The Seychelles – an archipelago in the Indian Ocean off East Africa – is launching a new program – ‘Smart Energy in Public Spaces’ – focusing on energy efficiency in state buildings and street lighting. Plans include the installation of 10,000 LED street lamps by 2020 across the three main islands: Mahe, Praslin and La Digue. The program is expected to help Seychelles reduce its reliance on fossil fuels, expand its renewable energy portfolio, and modernize the grid network to better handle emerging smart grid technologies.
“The same program will also provide all the public schools with solar photovoltaic panels and other accessories for them to meet the school’s energy needs,” said the Minister of Environment, Energy and Climate Change, Didier Dogley. “The world is going through an energy revolution and we must make sure as a nation we profit from the technological advances being made.”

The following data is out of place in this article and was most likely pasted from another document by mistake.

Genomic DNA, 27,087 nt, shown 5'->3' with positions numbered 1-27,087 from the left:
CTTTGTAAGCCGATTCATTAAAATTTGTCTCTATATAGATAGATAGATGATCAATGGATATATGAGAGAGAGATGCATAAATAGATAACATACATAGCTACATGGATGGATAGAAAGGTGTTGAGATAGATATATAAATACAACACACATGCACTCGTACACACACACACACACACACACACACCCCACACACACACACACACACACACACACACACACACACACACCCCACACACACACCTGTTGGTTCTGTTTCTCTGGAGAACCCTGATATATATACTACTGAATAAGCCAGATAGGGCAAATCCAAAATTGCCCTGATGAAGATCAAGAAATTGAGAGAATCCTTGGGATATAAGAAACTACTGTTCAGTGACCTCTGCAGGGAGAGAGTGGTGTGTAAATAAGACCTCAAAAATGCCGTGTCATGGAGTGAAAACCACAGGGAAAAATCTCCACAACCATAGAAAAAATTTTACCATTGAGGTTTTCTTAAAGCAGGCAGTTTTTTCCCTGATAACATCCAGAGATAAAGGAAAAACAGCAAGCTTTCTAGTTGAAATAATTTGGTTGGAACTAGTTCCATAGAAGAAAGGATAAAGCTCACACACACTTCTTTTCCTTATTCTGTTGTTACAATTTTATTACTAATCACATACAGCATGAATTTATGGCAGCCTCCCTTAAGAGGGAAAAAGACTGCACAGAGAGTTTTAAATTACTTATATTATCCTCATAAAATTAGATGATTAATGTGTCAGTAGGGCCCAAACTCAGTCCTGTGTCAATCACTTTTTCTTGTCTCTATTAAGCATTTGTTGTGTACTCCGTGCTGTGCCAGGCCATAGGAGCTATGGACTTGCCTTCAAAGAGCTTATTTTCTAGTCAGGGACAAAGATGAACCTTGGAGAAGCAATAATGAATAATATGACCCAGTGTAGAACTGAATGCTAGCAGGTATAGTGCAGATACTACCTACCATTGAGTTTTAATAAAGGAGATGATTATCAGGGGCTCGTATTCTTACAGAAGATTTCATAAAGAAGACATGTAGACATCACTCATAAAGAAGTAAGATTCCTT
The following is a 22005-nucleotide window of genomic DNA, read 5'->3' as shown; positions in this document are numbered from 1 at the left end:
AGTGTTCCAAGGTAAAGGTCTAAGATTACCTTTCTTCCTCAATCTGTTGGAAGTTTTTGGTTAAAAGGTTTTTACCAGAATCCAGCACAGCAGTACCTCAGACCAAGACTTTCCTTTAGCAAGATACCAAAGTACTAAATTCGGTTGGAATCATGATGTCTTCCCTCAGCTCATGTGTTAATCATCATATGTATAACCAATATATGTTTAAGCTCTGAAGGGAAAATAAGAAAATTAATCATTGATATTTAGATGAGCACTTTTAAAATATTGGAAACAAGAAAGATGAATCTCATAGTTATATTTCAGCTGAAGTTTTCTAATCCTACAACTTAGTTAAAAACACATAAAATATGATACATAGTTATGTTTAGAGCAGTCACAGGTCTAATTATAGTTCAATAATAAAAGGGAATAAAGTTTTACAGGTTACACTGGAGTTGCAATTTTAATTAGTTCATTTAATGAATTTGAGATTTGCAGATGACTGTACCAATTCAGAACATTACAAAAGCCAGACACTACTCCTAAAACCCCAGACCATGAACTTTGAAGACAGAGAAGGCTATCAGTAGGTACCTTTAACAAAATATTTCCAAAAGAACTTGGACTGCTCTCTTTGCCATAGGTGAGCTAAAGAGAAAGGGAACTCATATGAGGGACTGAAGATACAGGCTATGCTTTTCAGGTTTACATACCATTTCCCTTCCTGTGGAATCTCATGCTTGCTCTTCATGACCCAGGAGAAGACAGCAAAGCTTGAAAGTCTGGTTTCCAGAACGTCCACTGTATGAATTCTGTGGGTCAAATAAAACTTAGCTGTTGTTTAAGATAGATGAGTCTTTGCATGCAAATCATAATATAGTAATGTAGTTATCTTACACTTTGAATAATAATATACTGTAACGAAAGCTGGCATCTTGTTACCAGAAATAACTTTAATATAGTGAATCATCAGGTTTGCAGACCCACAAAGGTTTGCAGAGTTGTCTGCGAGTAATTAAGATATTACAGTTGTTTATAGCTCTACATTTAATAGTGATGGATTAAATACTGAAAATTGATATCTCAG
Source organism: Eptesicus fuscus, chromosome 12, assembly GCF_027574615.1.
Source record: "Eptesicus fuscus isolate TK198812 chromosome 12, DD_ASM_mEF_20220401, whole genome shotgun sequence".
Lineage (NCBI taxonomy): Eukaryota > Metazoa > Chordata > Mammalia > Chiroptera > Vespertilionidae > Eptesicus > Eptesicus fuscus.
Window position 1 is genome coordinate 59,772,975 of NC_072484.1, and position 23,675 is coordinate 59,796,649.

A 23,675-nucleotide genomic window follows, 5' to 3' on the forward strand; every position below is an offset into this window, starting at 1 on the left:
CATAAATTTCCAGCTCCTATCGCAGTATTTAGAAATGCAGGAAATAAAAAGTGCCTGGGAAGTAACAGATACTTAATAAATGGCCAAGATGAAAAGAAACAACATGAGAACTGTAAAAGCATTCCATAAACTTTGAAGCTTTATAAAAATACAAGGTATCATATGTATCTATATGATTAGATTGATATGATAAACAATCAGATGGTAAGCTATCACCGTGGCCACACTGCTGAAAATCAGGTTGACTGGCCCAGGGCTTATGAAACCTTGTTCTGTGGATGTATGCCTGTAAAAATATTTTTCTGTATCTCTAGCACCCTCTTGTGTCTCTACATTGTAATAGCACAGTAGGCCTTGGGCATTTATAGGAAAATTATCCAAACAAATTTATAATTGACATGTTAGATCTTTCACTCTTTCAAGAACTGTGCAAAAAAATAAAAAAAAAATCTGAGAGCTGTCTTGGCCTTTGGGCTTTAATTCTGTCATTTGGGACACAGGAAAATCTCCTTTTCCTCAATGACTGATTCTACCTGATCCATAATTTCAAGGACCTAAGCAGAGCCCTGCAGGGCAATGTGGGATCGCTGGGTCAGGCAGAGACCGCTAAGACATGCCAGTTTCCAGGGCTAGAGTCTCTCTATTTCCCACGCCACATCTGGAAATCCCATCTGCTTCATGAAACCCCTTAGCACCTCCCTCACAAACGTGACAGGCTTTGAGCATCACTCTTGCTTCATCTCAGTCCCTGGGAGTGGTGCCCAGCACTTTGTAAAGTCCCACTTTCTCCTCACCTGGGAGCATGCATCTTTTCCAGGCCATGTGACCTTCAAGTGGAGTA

The Seychelles is highly dependent on imported oil to meet its energy needs, with 90 percent of the primary energy supply coming from imported fuel. This has prompted the government to create a number of energy efficiency programs and begin to move towards renewable energy. They allocated funds to the Seychelles Energy Commission to develop a comprehensive energy efficiency program – The Seychelles Energy Policy for 2010-2030. The policy outlines a multi-pronged approach to achieving the goal of a transition from 100 percent fossil fuel consumption to 100 percent renewable energy with a range of several types of clean energy sources including wind, solar and wave energy. The Public Utilities Corporation (PUC) will be awarding a contract for the solar photovoltaic ‘Democratization’ farm being financed by the Indian Government which will provide free energy to 300 local families. The Seychelles Energy Efficiency and Renewable Energy Program (SEEREP) is an energy management initiative providing residential households and small businesses with loans to install low-energy consuming appliances and energy management technologies. The country is also in the process of investigating the harvesting of energy from ocean waves as another viable option. Power generated from the submerged buoys would be delivered to the shore through cables, and could be exported to the grid or used for desalination plants.